called the learner remember they were in out okay and the subject was called a teacher now the subject watched as the learner was looked up learner was in up okay hooked up to a shock machine and the teacher was bald was the subject that each time the lurker got a wrong answer he or she was told to deliver a shot now no shock was actually given in fact the learner okay was taken into another room where the teacher could even see him okay order now as the experiment progressed another Confederate gang Confederate xenon who acted as lead the expert the authority was telling the teacher to increase the level of the shock which was marked on the machine so in other words as the experiment went on this so-called authority researcher came in to the room where the teacher was in said to turn off the voltage okay in other words level 1 level 2 level 3 throughout the experiment to learn and the other room would often you know express displeasure as the shock were given even saying they had a heart condition and they can’t take it anymore so they’re in the other room screaming out this you know it’s hurting a lot of pee to see what the teacher would do well the teacher give in to the learner and stop giving shocks or just continue to give the shocks because they’re being pulled the new celeb lead researcher and as you can see at the conclusion 65% of the teachers who look at the highest shot even though the learner was saying I can’t take any more they continue to give the shot now Milgram suggested the reason that you know the teachers gave the highest shot was the teacher was being told to do so also they were being told they would not be held responsible for hurting learner so there was no obligation the prestige and position of the lead researcher in other words the lead researcher walked through the room looking very smart and so a lot of the teachers thought an expert would not allow them to cause harm to somebody because they’re an expert ok and the teacher could not see the learner which was probably big if the teacher could see the pain on the person’s face visually see it they probably would have stopped now the results of the Stanley Milgram shock experiment indicated people will not go against their beliefs just for an experiment all people obey others that they perceive them to be able to thirty figures exactly and that was the role of it an answer B now the power situation 1971 is so famous experiment by Bill Lombardo call the Stanford now he recruited 24 volunteers to serve as prisoners and guards in this prison stimulation experiment which took place in the Stanford psychology building the gold experiment was to observe the obedience levels of the prisoners the study was supposed to take place over 14 days but was stopped so remember if they are originally going to see if the prisoners would become obedient to the guards well what it happened was after 14 days or I’m sorry this will take place over 40 days after 6 days what happened was the guards basically took it too far because they were given authority and given the situation where they can have control over people they went overboard right they waited in fact there was a lot of you know conflict why they stopped it was they were worried that the subjects that were the prisoners were going to you know violently act out toward the guards because that’s how much they discussed it they just discussed we were disgusted by the guards now this is kind of similar like when a student gets put in charge of a classroom are they going to be you know easy beyond the rest of the kids are they gonna be more strict and most of the time kids are more strict give them you give people power sometimes and this is what was proven here it goes to their mind now aggression and aggression beat you’re born with in other words Freud believed were born with aggressive you know aggressive traits call be it good review question Android believed that aggression is instinctive and these aggressive impulses are allowed to build if they’re allowed to build because trouble people even in a theory called catharsis that people should let out their aggression in social acceptable ways okay and what that means is you should not bottle things in he says people are danger to others are danger to themselves if they don’t release aggression because then they basically blow okay and they you know when I say that it the way it becomes very destructive okay now other factors is people gonna have damage to the frontal lobe as we learned with serial killers their Olympic system could also have too much testosterone and evolutionary perspective says it’s more of a survival company nurtured aggression behavioral cognitive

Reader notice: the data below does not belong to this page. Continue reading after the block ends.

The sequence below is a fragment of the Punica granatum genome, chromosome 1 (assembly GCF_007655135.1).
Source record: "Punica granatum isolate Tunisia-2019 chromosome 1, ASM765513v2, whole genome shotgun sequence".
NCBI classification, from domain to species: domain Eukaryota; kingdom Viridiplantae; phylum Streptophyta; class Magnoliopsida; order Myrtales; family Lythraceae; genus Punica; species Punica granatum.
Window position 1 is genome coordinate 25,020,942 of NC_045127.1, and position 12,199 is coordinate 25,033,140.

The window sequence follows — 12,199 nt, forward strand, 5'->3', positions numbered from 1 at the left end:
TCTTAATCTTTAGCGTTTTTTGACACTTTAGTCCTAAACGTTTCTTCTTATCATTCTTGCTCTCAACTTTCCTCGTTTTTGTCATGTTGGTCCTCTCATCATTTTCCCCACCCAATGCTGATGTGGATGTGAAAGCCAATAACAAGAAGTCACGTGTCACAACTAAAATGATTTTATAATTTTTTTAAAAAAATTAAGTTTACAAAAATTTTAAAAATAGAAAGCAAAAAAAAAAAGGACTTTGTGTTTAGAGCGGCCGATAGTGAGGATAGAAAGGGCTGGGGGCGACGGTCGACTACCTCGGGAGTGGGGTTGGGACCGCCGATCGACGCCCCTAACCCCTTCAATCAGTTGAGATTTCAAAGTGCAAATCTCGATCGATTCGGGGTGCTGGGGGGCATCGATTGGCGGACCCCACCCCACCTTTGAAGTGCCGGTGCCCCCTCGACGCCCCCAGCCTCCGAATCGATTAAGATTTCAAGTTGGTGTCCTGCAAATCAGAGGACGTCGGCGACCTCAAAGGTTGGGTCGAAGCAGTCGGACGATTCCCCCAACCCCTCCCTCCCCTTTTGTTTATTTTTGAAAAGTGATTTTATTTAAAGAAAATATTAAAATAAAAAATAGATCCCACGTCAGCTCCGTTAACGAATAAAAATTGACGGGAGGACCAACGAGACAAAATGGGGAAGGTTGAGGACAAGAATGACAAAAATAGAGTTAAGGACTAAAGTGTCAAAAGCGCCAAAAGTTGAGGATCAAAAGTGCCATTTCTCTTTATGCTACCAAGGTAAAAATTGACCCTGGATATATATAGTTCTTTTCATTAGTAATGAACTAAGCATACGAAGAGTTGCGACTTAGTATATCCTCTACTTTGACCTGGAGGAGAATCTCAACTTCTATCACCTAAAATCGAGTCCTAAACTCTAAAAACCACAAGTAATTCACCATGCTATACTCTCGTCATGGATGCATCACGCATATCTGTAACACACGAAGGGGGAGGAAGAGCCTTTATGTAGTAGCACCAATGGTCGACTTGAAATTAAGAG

perspective says the suspects are reinforced a number of people that get cheered on that place okay become more aggressive just to please the crowd okay as was shown with the Bulldog spirit now environmental psychologists say aggression can come from living conditions John Calhoun for example showed that rats living in tight living areas committed more aggressive acts sports on their lips or other rats now good question which of the following best illustrates the concept of catharsis remember catharsis is letting on aggressive acts in a socially acceptable way friends cheering is video football team Janice is playing basketball about Matt likes to paint pictures mom’s Claude is an aggressive person who starts fight Ronda likes contains mal’chik blasts the answer would be a Maureen freud catharsis venting so cheering on your favorite sports team allows you to get a lot of energy on catharsis got more of a physical element so reading a book is really not an example of catharsis now professor Jackson is studying the effects of testosterone levels on rats that live in a crowded environment professor Jackson believes in which perspective now that mostly it would come down to that are a biological that hormone levels are related to aggressiveness now helping behavior arousal cost reward theory says waiting several options in order to reduce the unpleasant feelings associated with seeing a person in distress this is connect with cognitive you know dissonance okay so in other words if the cost or effort is too high or outweighs the reward then the person will not help but if the cost or effort is low in a person well in other words what this does is when a person makes a decision top another person they first look they first look at what they’re going to get from it and if it’s going to require a lot of effort if it’s minimum effort then there probably helps will be up so you know this you know when I say arousal costs the reward system it’s more of a selfish system if I have time or it’s not going to put me out too much Danijela help somebody okay now reciprocal altruism and altruism is again a genuine regard for the safety of others helping others genuine regard from that you know you care about other people reciprocal altruism is assisting another person with the expectation then you’re going to get repaid so you help you know a woman stranded on the side of the road because you as a guy are gonna ask her out one day and should be more crumpled-up okay obviously that’s not Chris you know type up way to help other people because if you scratch my back any means I’ll scratch your back now now I’m helping behavior bystander effect or bystander apathy is when the presence of others prevents you from helping an individual what this means is when there’s other people around you’re more you’re less likely to help the person why are you less likely to help when there’s other people around is because the diffusion of responsibility and that is you have this excuse in your mind that when someone says will lighten to help that person who fell down diffusion of responsibility is well nobody else was doing anything and it’s an excuse so not in their being in the presence of others because other people think that others are going to do something so you simply say well nobody else was doing anything another its diffusion of responsibility leads to the bystander effect which is bystander effect basically states when there’s people present alright people are less likely to help out now John Darley observed bison and in fact through the murder of kitty Genovese 1964 38 people witnessed the murder Kitty and Nolan intervened as they watched him in apartment building this was due to the fact that nobody else was helping so their excuse was when they felt bad okay remember cognitive dissonance you feel guilt right because you knew you should have helped but you didn’t do anything but then you use the rationalization diffusion of responsibility well nobody else was coming down there to help some other reasons our people may feel unconfident that they don’t go on and help they’re having a bad day so they’re not in the mood to help a great excuse it might be an unfamiliar environment so like for example if you’re out of state you’re less likely help somebody choose you’re not familiar with the state or you don’t want to be singled out for helping because if something goes wrong they’ll get blamed for now Tyler was running late to an appointment when he encountered a person lying on the sidewalk chai-li journalists have others in the area did not seem to be concerned and therefore he continued on this way which psychological principle – Tyler – stay or just play that again is your bystander effect you’re less likely to help when other people are present now kind of the last parts of this cooperation is working well with other people and you’re cooperating competition is obviously try to be better than everybody else and conflict